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Hurricane scientist issues "urgent warning" over her findings

Hurricanes in the Atlantic are intensifying faster than ever before, a scientist has found, saying her findings should serve as an “urgent warning” to people to change their behavior.

Atlantic hurricanes are twice as likely to go from a weak Category 1 to a major Category 3—or perhaps even stronger—in 24 hours than they were in the late 1900s, the study published in Scientific Reports found.

These hurricanes are now more likely to intensify along the east coast of the U.S. than they were several decades ago, raising the risk of greater death and destruction, and the study’s author believes that human-caused climate change may be to blame.

“I do think that these findings should really serve as an urgent warning,” Andra Garner, lead author of the study and assistant professor at Rowan University in New Jersey, told Newsweek.

“The rates at which hurricanes strengthen, and the frequency with which they transition from relatively weak storms into major hurricanes has significantly increased in just the last 50 years, over the same time when we see substantial increases to ocean surface temperatures due to human-caused warming. Without major changes in our behavior, and a rapid transition away from fossil fuels, this is a trend that will continue to get more extreme.”

The awesome power of hurricanes was driven home again this year by Hurricane Idalia, which left a path of flooding and destruction on its way through the Caribbean and southeastern United States in August, killing at least four people and causing billions of dollars of damage.

To draw her conclusions, Garner compared how hurricane wind speed changed over the course of every Atlantic hurricane between 1970 and 2020. The research found that the likelihood of a hurricane reaching 20 knots or greater had increased from 42.3 percent between 1970 and 1990 to 56.7 percent from 2001 to 2020.

The chances of hurricanes increasing in strength also increased. Researchers found that the chances of a weak hurricane turning into a strong hurricane increased from 3.23 percent to 8.12 percent in the same time periods.

This could increase the danger for those who live in hurricane-prone areas.

“There are several ways that more quickly intensifying storms may impact those who are in their path,” Garner said. “One way is that, when storms intensify quickly, they can become more difficult to forecast, and to plan for in terms of emergency action plans for coastal residents. We also know that many of the strongest, most damaging hurricanes do intensify particularly quickly at some point in their lifetime.”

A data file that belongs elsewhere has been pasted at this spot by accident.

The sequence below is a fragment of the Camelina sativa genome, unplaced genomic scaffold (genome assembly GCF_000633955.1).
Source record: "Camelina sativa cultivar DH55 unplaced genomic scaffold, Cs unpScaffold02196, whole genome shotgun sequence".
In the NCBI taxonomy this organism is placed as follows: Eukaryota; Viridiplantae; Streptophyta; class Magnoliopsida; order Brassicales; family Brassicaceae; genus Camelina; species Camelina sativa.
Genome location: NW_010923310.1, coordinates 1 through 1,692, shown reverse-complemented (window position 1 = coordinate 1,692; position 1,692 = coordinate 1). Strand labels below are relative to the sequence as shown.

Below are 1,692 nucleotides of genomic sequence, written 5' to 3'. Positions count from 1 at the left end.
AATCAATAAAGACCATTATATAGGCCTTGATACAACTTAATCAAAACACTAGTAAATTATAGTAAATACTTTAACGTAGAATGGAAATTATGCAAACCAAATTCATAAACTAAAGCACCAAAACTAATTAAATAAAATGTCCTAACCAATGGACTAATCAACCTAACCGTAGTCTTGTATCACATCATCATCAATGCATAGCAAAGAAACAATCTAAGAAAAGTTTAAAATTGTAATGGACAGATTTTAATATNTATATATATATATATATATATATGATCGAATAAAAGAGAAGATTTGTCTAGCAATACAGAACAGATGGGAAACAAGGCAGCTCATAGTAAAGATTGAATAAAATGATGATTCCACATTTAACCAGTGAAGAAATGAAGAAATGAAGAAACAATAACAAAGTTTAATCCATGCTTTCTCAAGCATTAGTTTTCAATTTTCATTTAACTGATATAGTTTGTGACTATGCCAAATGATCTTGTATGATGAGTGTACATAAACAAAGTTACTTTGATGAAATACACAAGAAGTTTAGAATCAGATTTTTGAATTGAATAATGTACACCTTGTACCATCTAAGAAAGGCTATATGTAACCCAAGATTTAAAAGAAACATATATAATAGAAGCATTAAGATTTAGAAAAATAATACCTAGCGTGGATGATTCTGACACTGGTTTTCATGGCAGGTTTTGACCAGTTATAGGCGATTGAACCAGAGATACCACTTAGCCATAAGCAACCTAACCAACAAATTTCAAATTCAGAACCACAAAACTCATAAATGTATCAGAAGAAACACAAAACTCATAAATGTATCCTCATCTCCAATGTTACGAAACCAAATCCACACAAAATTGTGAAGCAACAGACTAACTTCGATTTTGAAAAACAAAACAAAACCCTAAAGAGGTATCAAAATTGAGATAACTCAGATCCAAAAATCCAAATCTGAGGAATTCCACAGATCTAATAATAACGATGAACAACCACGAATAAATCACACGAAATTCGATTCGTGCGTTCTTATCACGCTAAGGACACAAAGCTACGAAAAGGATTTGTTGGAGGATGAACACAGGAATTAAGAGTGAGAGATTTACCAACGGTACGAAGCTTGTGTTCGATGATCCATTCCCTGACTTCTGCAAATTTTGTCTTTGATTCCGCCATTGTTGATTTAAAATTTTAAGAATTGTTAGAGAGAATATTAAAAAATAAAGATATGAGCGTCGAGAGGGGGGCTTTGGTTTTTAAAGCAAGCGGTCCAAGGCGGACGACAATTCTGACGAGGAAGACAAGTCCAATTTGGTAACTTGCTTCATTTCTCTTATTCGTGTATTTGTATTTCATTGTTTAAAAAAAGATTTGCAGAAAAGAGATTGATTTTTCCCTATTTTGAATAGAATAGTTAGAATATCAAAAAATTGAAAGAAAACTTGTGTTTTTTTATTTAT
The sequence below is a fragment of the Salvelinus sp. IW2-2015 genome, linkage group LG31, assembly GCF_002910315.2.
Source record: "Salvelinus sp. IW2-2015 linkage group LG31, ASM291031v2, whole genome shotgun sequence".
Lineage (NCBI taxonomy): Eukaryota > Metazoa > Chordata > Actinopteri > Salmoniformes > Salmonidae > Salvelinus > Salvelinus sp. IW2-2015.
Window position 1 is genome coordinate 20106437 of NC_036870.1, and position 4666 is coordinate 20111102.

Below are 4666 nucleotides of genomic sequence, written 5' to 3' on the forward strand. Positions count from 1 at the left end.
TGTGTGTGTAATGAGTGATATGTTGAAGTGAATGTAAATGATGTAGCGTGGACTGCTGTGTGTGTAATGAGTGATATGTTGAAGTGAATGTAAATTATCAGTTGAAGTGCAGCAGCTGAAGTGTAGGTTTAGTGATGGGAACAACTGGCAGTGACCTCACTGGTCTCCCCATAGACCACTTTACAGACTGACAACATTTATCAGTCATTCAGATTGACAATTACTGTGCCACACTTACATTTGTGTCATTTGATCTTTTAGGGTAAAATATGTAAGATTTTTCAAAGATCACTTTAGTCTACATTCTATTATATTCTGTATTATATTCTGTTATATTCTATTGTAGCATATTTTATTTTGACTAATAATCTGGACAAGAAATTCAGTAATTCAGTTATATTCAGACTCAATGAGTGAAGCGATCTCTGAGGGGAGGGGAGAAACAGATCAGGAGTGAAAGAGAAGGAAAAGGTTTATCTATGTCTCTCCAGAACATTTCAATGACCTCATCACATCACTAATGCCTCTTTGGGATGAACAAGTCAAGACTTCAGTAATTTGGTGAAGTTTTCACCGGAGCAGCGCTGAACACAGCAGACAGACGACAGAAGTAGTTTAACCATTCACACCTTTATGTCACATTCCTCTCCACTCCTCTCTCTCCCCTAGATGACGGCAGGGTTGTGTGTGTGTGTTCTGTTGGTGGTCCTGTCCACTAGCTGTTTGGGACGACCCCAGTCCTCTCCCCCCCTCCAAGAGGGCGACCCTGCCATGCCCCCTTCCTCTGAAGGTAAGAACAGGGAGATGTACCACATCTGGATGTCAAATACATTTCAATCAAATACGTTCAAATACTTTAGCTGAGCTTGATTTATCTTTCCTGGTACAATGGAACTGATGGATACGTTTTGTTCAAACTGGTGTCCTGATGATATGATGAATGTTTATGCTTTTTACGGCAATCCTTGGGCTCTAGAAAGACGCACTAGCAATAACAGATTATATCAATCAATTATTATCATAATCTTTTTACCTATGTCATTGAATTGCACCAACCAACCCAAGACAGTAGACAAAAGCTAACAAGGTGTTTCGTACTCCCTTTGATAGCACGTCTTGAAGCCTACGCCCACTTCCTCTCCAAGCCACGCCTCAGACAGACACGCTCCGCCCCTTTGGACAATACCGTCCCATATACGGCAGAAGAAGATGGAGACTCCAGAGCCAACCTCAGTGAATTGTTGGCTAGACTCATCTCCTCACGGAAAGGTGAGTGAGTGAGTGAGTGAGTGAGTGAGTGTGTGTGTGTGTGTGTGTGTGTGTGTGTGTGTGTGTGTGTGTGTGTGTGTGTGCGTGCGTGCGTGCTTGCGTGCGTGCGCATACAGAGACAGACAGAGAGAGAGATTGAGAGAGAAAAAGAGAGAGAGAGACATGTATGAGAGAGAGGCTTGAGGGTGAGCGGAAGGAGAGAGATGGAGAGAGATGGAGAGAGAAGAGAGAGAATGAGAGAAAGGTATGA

“My work shows that we are already seeing overall increases to the fastest rates at which Atlantic hurricanes intensify—which means that we are likely already seeing an increased risk of hazards for our coastal communities. This means that it will be especially important for our coastal communities to work towards enhanced coastal resiliency measures and emergency action plans that may be able to adapt to hurricanes that strengthen more quickly.”

Hurricanes also began to intensify more quickly off the U.S. Atlantic coast, and in the Caribbean Sea, than other parts of the globe.

“Better communication methods are needed to warn at-risk communities as it is difficult to predict when in its lifespan a hurricane will strengthen most rapidly,” Garner says.

Hurricanes also become stronger over areas with warmer sea surface temperatures. As climate change worsens, with sea temperatures increasing, so have the quick intensification rates of hurricanes.

While it seems clear that certain parts of the U.S. are bound for more rapidly changing hurricanes, more research into the effect of the wider Atlantic basin is needed, the study reports.

Since 2017, four out of five most economically damaging Atlantic hurricanes have all intensified at a rapid pace.

Extreme weather events have become more widespread in recent years, and a U.N. panel has concluded that is due to climate change.

Weather events are becoming more unpredictable, and subject to “whiplash,” meaning they go from one extreme to another.

For example, California has recently seen an extremely wet winter and early spring. This followed an incredibly dry year and prolonged drought conditions, where the region suffered a severe lack of rainfall.

The storms that battered California this past winter however were strong, and led to intense flooding in areas where the conditions were bone dry.

“I think it’s also important to mention that there is definitely still hope,” Garner said. “That hope that comes from knowing that we are the cause of this problem, so we can also be the solution, and knowing that we could secure a more sustainable future. But that hope will only be realized if we take the necessary actions to decarbonize our economies.”

“There are lots of additional avenues for this work that I plan to explore, including investigating how intensification rates of TCs (tropical cyclones) change in the future, under different potential warming scenarios, and potentially expanding this work to other ocean basins for a more global view as well.”

Do you have a tip on a science story that Newsweek should be covering? Do you have a question about hurricanes? Let us know via science@newsweek.com.

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